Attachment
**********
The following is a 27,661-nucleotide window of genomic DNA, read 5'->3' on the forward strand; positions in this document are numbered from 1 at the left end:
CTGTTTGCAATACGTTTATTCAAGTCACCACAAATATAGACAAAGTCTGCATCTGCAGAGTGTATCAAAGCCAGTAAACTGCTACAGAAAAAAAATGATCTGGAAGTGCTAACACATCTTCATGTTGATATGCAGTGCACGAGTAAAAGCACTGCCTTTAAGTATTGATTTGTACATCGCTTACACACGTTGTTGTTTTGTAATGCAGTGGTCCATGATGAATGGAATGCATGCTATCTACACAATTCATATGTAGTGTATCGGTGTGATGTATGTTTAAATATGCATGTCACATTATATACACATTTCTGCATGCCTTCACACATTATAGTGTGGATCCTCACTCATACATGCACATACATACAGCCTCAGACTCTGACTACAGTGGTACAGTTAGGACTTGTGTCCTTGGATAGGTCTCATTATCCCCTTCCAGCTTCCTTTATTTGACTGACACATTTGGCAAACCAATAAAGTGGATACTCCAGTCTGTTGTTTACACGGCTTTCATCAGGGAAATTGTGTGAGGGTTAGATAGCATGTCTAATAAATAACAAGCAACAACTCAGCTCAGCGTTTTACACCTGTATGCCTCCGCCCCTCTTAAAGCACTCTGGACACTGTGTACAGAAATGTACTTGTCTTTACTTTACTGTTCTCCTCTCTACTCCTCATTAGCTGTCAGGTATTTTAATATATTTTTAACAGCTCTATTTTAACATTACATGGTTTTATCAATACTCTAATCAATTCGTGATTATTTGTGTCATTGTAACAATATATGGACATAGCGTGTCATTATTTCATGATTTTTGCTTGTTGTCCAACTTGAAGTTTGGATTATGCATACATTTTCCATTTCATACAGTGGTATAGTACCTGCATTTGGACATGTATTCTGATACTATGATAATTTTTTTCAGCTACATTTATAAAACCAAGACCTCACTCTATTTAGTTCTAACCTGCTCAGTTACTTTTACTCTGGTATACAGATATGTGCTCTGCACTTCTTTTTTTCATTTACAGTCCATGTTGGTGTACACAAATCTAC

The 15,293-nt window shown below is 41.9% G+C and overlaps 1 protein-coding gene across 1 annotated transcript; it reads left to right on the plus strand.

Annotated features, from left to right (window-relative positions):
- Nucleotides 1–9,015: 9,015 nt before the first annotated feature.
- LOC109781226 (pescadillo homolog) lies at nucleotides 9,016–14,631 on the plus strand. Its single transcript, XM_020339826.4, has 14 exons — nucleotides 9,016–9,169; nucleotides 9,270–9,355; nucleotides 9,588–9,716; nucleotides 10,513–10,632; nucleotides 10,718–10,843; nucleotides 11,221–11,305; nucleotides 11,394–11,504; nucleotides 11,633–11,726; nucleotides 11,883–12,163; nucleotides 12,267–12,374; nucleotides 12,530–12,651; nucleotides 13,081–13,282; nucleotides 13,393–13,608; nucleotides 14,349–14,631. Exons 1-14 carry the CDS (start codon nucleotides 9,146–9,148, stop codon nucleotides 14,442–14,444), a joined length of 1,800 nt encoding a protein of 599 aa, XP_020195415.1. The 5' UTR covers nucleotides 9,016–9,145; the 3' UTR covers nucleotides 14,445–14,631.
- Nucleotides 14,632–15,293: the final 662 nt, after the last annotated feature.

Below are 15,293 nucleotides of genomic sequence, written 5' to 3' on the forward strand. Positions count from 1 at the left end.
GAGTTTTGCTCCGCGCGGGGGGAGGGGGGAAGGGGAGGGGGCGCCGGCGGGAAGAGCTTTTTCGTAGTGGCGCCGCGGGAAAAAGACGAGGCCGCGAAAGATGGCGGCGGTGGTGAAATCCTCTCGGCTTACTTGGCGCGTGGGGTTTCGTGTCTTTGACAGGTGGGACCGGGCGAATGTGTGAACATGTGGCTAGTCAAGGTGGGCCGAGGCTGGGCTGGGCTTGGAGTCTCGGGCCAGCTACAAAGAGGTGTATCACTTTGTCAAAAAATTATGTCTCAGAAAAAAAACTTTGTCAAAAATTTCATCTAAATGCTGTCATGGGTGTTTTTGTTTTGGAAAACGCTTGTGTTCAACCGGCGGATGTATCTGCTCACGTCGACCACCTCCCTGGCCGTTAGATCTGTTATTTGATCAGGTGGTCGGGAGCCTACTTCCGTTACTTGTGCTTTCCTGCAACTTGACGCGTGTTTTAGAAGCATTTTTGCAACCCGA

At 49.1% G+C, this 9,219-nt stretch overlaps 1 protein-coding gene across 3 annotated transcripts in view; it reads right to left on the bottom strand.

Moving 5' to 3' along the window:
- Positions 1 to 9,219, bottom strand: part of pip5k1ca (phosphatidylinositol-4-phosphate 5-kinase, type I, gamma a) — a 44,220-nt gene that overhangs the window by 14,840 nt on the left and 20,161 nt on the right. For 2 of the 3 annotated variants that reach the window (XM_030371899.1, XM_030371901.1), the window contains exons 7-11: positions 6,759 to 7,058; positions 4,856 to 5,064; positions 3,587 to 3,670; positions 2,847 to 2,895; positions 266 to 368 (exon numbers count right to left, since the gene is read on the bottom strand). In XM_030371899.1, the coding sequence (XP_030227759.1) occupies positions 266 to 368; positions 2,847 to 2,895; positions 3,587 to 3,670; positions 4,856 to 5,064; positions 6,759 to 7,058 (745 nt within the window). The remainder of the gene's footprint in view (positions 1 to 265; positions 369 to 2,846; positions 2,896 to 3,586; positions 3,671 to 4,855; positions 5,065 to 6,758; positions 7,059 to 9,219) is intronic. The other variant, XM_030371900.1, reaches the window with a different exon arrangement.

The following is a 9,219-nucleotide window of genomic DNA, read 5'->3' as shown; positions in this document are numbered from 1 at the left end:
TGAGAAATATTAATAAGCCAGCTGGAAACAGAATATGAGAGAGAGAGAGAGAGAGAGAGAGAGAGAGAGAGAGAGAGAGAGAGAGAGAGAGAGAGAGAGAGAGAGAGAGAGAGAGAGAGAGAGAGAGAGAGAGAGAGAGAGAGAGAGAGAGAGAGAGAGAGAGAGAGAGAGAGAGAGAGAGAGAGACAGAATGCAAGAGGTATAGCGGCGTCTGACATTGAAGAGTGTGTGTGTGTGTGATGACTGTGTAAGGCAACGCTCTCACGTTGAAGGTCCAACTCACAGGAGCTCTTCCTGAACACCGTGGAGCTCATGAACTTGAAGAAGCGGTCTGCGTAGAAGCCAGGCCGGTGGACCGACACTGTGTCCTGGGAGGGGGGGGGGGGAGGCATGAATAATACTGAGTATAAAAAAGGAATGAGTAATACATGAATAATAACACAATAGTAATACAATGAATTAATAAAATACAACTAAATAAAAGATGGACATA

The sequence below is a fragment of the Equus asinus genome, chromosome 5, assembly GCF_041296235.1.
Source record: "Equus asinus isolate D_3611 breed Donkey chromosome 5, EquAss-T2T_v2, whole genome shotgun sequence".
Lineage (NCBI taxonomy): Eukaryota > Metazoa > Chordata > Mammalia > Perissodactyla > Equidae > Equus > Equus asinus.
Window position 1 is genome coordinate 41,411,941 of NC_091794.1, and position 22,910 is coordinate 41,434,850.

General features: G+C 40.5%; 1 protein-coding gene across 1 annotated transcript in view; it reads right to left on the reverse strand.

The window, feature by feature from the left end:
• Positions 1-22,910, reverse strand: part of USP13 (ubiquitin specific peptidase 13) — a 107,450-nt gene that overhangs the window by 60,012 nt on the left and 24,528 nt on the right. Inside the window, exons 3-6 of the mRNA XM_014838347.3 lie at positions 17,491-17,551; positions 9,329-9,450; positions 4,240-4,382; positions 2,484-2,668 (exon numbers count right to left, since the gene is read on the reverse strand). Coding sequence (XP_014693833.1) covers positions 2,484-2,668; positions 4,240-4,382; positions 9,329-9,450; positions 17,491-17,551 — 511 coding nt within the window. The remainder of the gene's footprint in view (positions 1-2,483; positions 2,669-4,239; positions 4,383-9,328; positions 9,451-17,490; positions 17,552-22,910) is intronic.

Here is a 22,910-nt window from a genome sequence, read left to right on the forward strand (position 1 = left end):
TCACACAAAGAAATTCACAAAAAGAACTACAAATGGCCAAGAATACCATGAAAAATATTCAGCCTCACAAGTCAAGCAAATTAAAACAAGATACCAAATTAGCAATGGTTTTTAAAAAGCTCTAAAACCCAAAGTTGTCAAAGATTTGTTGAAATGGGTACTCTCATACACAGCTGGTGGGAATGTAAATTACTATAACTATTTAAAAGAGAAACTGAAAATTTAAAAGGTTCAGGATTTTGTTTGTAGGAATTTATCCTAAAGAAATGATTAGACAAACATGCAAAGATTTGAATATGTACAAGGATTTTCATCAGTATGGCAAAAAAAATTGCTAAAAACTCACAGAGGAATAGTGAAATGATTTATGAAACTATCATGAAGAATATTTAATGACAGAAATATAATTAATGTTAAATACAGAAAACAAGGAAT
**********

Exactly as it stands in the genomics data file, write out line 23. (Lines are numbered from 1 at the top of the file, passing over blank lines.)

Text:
TCACACAAAGAAATTCACAAAAAGAACTACAAATGGCCAAGAATACCATGAAAAATATTCAGCCTCACAAGTCAAGCAAATTAAAACAAGATACCAAATTAGCAATGGTTTTTAAAAAGCTCTAAAACCCAAAGTTGTCAAAGATTTGTTGAAATGGGTACTCTCATACACAGCTGGTGGGAATGTAAATTACTATAACTATTTAAAAGAGAAACTGAAAATTTAAAAGGTTCAGGATTTTGTTTGTAGGAATTTATCCTAAAGAAATGATTAGACAAACATGCAAAGATTTGAATATGTACAAGGATTTTCATCAGTATGGCAAAAAAAATTGCTAAAAACTCACAGAGGAATAGTGAAATGATTTATGAAACTATCATGAAGAATATTTAATGACAGAAATATAATTAATGTTAAATACAGAAAACAAGGAAT